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From Friedrich Rolle1   28 January 1866

Homburg vor der Hoehe bei Frankfurt am Main

den 28 Januar 1866.

Geehrtester Herr!

Nachdem Ihnen im vorigen Sommer Heft I von meinem Buche “Der Mensch” zugekommen ist, wie ich aus Ihrer gütigen Anmeldung ersah, wird Ihnen Heft 2–5 seither durch meinen Buchhaendler auch zugekommen sein.2

Ich hoffe dass meine Arbeit Ihren Beifall findet; sie ist nach den Grundzügen Ihrer Theorie entworfen; über Einzelheiten kann man allerdings verschiedner Ansicht sein; die Grundzüge des Ganzen stehen aber bereits so bestimmt gezeichnet, dass der wesentliche Geist der Anschauung schon ziemlich fest gegeben erscheint.

Wo Zweifel vorliegen, habe ich mich bemüht, vorsichtig zu urtheilen.

So namentlich in Bezug auf Einheit oder Mehrheit des Ursprungs—und ob die Einheit des Menschengeschlechts diesseits oder jenseits der menschlichen Stufe liegt.3

Allerdings entscheiden darüber in letzter Spruchfaellung nur Funde.

Aber rationelle Vermuthungen sind auch schon erlaubt—und beleuchten den Weg den man voraussichtlich gehen wird und die Schwierigkeiten welche man noch zu überwinden [haben] wird.

Es scheint mir dass die Wurzeln des menschlichen Stamms

in den Negern von Afrika

in den büschelig-kraushaarigen Menschen von Südafrika und jenen von Neuguinea, Tasmanien usw.

endlich drittens einem nicht naeher bekannten kurzkoepfigen Volke (Brachycephali) von Südasien liegen moegen.

Wo und wie diese drei Wurzeln ausgegangen sind, ist mir noch dunkel.

Aber alle schlichthaarigen Culturvoelker scheinen mir vervollkommete Culturvoelker zu sein, bei welchen Langkoepfe, Mittelkoepfe und Kurzkoepfe vielfach gemischt sind.4

Dies würde also aehnlich wie bei den Hausthier-Rassen sein.

In der Nomenclatur hat Bronn “natural selection” mit “natürliche Auswahl” ins deutsche übersetzt. Ich übersetzte mit “natürliche Auslese” dieser Ausdruck kommt dem Begriffe des Passiven schon naeher.5 Neuerlich habe ich begonnen mit “Entfallung” oder “Aussterbe-Etat” zu übersetzen. “Entfallen” ist “to fall out of” (dilabi, elabi)6

z. B. Der Ur und der Wisent sind auf den Aussterbe-Etat gelangt und entfallen.7

6 lines excised

Vertreter kaempfen mit dem Widerstand der aelteren Schule und werden offenbar beim Besetzen der Aemter zurückgesetzt.

Dr. Jaeger in Wien hat Unglück, der Wiener zoologische Garten ist in Concurs und Jaeger hat wenig A〈ussi〉cht in Wien seine Stellung zu halten.8

Dr. Weinland hat sein〈e〉 Ste〈llung〉 in Frankfurt verlasse〈n.〉9 〈Er gab in〉 Würtemberg eine Zeitschrift “Der Thiergarten” heraus, sie sollte ein Organ für Zucht der Hausthiere und Vertretung der Transmutations-Theorie werden. Leider hat sie nur einen Jahrgang 1864 erlebt und eingehen müssen.10

Aber Prof. Rütimeyer in Basel ist sehr thaetig, aus der Palaeontologie der Säugethiere die Abstammung und Transmutation der Säugethiere zu entwickeln.11

Er sandte mir 〈6 lines excised

Eine Gegenschrift schrieb Professor Goeppert (Ueber die Darwin’sche Transmutations-Theorie in Beziehung auf die fossilen Pflanzen) im Neuen Jahrbuch für Mineralogie. Jahrgang 1865. Stuttgart. (pag. 296–306.)12

Mit d〈en〉 besten Wünschen fur Ihr Wohlsein und 〈Ihre〉 fernere erfolgreiche T〈haetig〉ke〈it〉 g〈eeh〉rtester Herr | 〈Ihr er〉gebenster Diener | Dr. Friedr. Rolle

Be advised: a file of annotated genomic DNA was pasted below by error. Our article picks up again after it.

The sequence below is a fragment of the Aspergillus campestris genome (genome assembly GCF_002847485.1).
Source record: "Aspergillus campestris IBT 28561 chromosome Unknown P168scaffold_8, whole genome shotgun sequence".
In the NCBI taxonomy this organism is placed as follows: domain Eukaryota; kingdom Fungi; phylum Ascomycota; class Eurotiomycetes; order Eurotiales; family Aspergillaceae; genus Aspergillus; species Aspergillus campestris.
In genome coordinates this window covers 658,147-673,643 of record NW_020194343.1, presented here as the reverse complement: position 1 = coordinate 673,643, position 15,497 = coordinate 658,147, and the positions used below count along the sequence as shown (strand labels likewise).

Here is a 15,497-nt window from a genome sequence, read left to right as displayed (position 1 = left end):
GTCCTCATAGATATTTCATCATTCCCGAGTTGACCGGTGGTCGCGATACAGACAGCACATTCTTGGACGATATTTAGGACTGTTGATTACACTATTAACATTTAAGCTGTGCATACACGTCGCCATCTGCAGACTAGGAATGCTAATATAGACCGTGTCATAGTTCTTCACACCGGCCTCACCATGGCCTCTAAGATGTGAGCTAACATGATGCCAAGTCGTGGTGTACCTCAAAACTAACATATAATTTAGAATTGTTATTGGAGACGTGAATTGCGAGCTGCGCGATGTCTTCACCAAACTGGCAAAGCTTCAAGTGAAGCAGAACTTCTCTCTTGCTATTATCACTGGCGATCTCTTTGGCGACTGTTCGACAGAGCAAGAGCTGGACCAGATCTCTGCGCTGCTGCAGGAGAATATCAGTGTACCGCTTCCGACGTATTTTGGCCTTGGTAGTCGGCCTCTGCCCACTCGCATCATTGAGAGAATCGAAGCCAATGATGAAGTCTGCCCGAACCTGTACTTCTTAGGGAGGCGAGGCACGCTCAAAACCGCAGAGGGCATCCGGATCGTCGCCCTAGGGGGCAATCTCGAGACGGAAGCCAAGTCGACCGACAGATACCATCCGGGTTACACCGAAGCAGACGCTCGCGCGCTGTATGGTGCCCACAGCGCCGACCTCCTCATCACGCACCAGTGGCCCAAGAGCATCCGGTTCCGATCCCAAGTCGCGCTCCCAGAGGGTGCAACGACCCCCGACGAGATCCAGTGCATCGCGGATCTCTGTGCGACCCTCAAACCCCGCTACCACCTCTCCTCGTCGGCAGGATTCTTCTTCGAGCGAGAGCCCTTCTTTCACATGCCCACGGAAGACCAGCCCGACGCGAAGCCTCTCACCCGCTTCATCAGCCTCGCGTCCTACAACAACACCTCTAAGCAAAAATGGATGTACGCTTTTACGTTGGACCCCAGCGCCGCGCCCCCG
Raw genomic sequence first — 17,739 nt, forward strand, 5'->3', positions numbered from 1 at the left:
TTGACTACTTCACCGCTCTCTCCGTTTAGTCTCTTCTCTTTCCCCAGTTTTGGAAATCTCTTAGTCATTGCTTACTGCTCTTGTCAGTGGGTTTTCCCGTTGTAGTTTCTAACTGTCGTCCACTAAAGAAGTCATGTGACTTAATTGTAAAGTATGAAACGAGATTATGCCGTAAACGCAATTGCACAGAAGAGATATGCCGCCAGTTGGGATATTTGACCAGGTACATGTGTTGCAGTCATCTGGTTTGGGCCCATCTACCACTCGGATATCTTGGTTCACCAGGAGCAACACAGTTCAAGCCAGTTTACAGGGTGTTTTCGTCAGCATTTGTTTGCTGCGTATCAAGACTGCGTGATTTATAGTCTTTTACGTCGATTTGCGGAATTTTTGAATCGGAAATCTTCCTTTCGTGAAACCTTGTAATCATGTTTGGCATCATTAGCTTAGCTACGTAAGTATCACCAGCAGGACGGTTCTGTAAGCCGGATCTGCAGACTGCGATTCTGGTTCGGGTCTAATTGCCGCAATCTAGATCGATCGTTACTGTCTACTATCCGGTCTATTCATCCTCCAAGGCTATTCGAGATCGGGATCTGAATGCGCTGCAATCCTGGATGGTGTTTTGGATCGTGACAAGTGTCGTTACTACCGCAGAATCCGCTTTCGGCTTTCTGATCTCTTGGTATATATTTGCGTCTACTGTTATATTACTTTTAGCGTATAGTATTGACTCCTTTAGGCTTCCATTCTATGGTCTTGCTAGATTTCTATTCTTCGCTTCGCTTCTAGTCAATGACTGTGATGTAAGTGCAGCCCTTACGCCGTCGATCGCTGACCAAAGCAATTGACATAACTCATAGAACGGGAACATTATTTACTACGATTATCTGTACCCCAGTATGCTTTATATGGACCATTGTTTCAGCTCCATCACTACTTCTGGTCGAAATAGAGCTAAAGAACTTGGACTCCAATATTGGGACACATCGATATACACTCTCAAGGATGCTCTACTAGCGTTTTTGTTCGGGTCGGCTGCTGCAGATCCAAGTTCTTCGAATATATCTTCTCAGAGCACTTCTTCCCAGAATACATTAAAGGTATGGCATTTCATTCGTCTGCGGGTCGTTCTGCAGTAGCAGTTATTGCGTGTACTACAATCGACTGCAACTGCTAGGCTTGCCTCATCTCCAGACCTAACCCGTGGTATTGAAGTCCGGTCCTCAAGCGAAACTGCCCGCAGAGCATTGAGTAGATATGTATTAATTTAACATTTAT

Footnotes

For a translation of this letter, see Correspondence vol.14, Appendix I.
In May 1865, CD had thanked Rolle for the first part of Rolle’s Der Mensch (Rolle 1866), a study of the development of human society in the light of Origin and recent discoveries in geology (Correspondence vol. 13, letter to Friedrich Rolle, 6 May [1865]). It was published by Friedrich Emil Suchsland of Frankfurt-am-Main in five parts; the first part on 1 May 1865 (Börsenblatt für den Deutschen Buchhandel und die mit ihm verwandten Geschäftszweige 32 (1865): 954), the second and third parts on 17 November 1865 (ibid. 32 (1865): 2634), and the fourth and fifth parts on 15 January 1866 (ibid. 33 (1866): 103). CD’s lightly annotated copy of Rolle 1866 is in the Darwin Pamphlet Collection–CUL. CD cited Rolle 1866 in Descent 1: 4 and 246 n.
In his complex discussion, Rolle contrasted his scientific treatment of the origin of human beings with theological explanations, allowing that humans might have derived from one or several pairs of parents. He also considered evidence for the genus Homo comprising one or more species, and whether human races had arisen relatively recently, as geographical varieties of a single species, or as distinct and immutable species of more distant origin (Rolle 1866, pp. 253–7). For more on Rolle’s work, and CD’s use of it, see Martin and Uschmann 1969, pp. 28–36, 68–9.
Rolle discussed the primeval races from which he considered humans to have originated in Rolle 1866, pp. 257–64. Rolle believed that certain physical traits, including the straightness of the hair and the shape of the skull, defined a superior type: ‘Diese höhere Form der Menschheit trägt mehr oder minder den Charakter einer Aristokratie der Cultur …’ (‘This higher form of mankind bears more or less the character of an aristocracy of civilisation …’) (Rolle 1866, pp. 260–1). For more on craniometry in relation to racial difference in the period, see S. J. Gould 1997, pp. 62–141, especially pp. 130–2; see also Bowler 1987, pp. 55–6, and Stocking 1987.
In his translation of Origin (Bronn trans. 1860), Heinrich Georg Bronn used ‘natürliche Züchtung’, ‘natürliche Zuchtwahl’, and ‘natürliche Auswahl’ to translate CD’s ‘natural selection’. See also Browne 2002, pp. 141–2. Rolle used both ‘natürliche Auslese’ and ‘natürliche Auswahl’ (Rolle 1866, pp. 72, 105), although only the former appeared in the section and chapter titles of Rolle’s books (Rolle 1863, p. 155; Rolle 1866, p. 104). While the different translations implied differing degrees of choice, CD wished to dispel notions that natural selection implied conscious choice (Origin 3d ed., pp. 84–5).